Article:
I think one of the things that impressed me the most about Fearless was the decision by Stroud to base the novel on the crew of a civilian search and rescue vessel, which is a rather refreshing change from the usual genre archetypes of the crew of a smuggling vessel, or the crew of a military warship of some description. It gives us a different perspective to the usual space-based scifi/space opera narratives, with Shann and her crew providing what is effectively an ‘outsiders’ perspective to the clashes between powerful corporations and the United Fleet Consortium as the colonisation of the solar system slowly progresses to the very limits of the system. Because while Stroud does give us an overarching plot that makes use of the common genre scenario of ‘Corporations versus Governments’, at no point does it fall into the numerous pitfalls common to the genre. Matters are far more complex than they first seem to Shann and the crew of the Khidr, and Stroud weaves a multi-faceted and masterful narrative that demonstrates that both the corporations and UFC are undertaking their own objectives and machinations that are equally morally, ethically and legally dubious, and equally threatening to Shann and her crew who should – in theory – be completely neutral and focused only on rescuing vessels and their crews who are in distress. Danger comes from both the corporate interests and the UFC which should be in support of Shann and the Khidr, with Stroud deftly avoiding the stale stereotype of ‘evil corporation against heroic/competent Earth-based government’ and in the process making Fearless far more engaging than its competitors. This is aided by vivid excerpts from Earth-based media articles and video transcripts which demonstrate that while this might be a future with spaceflight and colonies deep in the solar system, there continue to be massive social and economic inequalities which are exacerbated by continuous conflict between corporations and the governments of Earth. Stroud melds it all together to create a compelling, appealing and well-rounded narrative that helps propel the plot while also doing an impressive amount of world-building that will benefit future titles in the series.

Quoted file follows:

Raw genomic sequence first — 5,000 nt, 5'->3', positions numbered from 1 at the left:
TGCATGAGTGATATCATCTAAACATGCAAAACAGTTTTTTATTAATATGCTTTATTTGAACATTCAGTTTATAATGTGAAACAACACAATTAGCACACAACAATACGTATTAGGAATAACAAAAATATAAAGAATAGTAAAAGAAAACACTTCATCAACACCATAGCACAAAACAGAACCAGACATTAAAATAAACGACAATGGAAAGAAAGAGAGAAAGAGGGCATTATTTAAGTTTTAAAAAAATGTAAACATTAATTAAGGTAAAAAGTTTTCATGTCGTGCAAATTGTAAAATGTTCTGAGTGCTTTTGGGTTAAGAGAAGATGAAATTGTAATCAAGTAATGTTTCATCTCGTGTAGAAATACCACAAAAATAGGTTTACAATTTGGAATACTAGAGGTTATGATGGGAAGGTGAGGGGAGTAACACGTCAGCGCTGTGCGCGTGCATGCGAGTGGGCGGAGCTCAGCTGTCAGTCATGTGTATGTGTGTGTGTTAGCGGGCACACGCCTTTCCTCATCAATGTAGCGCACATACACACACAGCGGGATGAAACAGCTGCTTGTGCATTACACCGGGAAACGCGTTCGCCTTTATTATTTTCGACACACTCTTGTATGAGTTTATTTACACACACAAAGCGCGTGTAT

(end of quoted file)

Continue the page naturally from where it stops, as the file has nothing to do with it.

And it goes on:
That impressive world-building is allied to an inherent understanding of the ‘hard scifi’ concept of operating in the void of deep space, with the importance of major – and even minor – decisions being highlighted routinely throughout the novel. Altering the course of a vessel means burning more fuel, which in turn means less to get to another destination in order to refuel and resupply, and more oxygen and supplies consumed. Accelerating and decelerating have to be perfectly judged to avoid damage to the vessel and its occupants, with the gruesome consequences of not taking proper safety precautions in a ship changing course and being put under significant gravitational force being vividly demonstrated in the opening chapters of the novel. A crewmember dies under horrific circumstances when their restraint seat malfunctions and throws them clear when the Khidr undertakes a course correction towards the distress call from the Hercules, what little is left of them indicating both the inherent dangers of spaceflight, and the specific dangers of being on a spaceship where a traitorous crewmember can sabotage a restraint seat. Stroud brings us into a universe where ‘spacing’ a crewmember is entirely permissible under UFC rules if the commander of a vessel judges it as their punishment, or requires it to save the vessel and its cargo; and where people are merely seen as living cargo, to be treated as commodities in exactly the same manner as the cargo they transport. It makes for a hard-nosed and chilling setting, as well as a major element of the underlying tension in the novel. From the realities of space travel to the steps required for conducting reconnaissance and rescue operations in zero-g, as well as the ad-hoc repairs that have to be conducted in emergencies, it becomes obvious that Stroud has put a huge amount of thought a research into this novel. Not only is this reflected in almost every page of Fearless, but is also the core basis for why the novel works so well – there is a deeply impressive consistency that ensures that at no point are we, as readers, pulled out of the story by some inaccuracy or research error.